The Plan also expressly provides that if (1) an insured dies “within 31 days” of when his life insurance ends and (2) MetLife has “not received” an application to port, the insured’s beneficiaries may still receive payment under the policy, provided MetLife receives a benefits claim accompanied by a proof of death. However, Mr. Beazley died after the lapse of this 31-day period, and thus Plaintiffs cannot avail themselves of this provision.
Plaintiffs final argument is that MetLife acted unreasonably by not immediately providing Donna Latiolais, a Beazley family friend, with information on porting coverage when, at the request of Mr. Beazley’s widow, Latiolais contacted the company to inquire about Mr. Beazley’s coverage. But Plaintiffs do not cite any legal duty MetLife had to provide Latiolais with information on porting coverage. Plaintiffs also provide no support for their contention that MetLife abused its discretion by not allowing Mr. Beazley’s beneficiaries to port his insurance coverage. Accordingly, Plaintiffs have not shown that MetLife abused its discretion in denying their claims.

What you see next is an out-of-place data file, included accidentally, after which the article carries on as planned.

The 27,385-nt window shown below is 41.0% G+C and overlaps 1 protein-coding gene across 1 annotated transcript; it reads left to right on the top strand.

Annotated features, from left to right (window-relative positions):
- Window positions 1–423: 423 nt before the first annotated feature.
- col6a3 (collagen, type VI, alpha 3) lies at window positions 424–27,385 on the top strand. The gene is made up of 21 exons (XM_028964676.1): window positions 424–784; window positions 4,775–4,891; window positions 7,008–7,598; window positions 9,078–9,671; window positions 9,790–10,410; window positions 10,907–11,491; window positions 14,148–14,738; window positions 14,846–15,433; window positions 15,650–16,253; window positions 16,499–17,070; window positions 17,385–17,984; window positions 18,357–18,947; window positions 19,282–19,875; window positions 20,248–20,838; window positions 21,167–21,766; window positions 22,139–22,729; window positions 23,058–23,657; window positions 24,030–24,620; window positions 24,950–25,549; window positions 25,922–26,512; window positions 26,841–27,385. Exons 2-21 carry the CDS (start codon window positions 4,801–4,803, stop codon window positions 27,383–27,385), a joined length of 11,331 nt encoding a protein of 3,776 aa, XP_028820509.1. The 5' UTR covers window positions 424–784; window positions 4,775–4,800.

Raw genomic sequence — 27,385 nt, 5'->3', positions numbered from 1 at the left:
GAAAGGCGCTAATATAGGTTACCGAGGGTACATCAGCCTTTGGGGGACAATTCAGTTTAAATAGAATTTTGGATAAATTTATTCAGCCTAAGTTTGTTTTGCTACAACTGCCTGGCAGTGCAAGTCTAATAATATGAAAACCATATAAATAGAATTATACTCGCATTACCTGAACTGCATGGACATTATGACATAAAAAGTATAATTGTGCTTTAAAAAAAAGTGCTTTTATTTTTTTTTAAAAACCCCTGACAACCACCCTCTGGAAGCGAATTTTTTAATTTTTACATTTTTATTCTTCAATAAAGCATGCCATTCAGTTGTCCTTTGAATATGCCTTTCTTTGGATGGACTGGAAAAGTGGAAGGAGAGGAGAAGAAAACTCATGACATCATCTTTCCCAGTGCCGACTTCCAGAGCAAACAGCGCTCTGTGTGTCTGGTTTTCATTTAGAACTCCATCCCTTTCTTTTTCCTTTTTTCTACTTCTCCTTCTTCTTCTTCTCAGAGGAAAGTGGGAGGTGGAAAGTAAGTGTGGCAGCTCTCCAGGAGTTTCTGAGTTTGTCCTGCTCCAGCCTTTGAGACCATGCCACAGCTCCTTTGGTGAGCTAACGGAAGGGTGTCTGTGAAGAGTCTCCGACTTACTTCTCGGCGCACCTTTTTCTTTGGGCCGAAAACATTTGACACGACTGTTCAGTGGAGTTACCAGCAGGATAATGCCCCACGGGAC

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For these reasons, the judgment of the district court is AFFIRMED.
1. In the district court, defendants named Jared Beazley, a biological child of Mr. Beazley, as a defendant in interpleader. Because of the district court’s conclusion that MetLife did not abuse its discretion in denying plaintiffs’ benefits claim, the district court did not determine whether Jared Beazley would have been a proper beneficiary under the benefits policies at issue, and Jared Beazley did not participate in this appeal.
2. Mr. Beazley had both basic and supplemental life insurance. Per the Plan, only the supplemental life insurance policy was eligible for porting.
PER CURIAM:* FN* Pursuant to 5th Cir. R. 47.5, the court has determined that this opinion should not be published and is not precedent except under the limited circumstances set forth in 5th Cir. R. 47.5.4.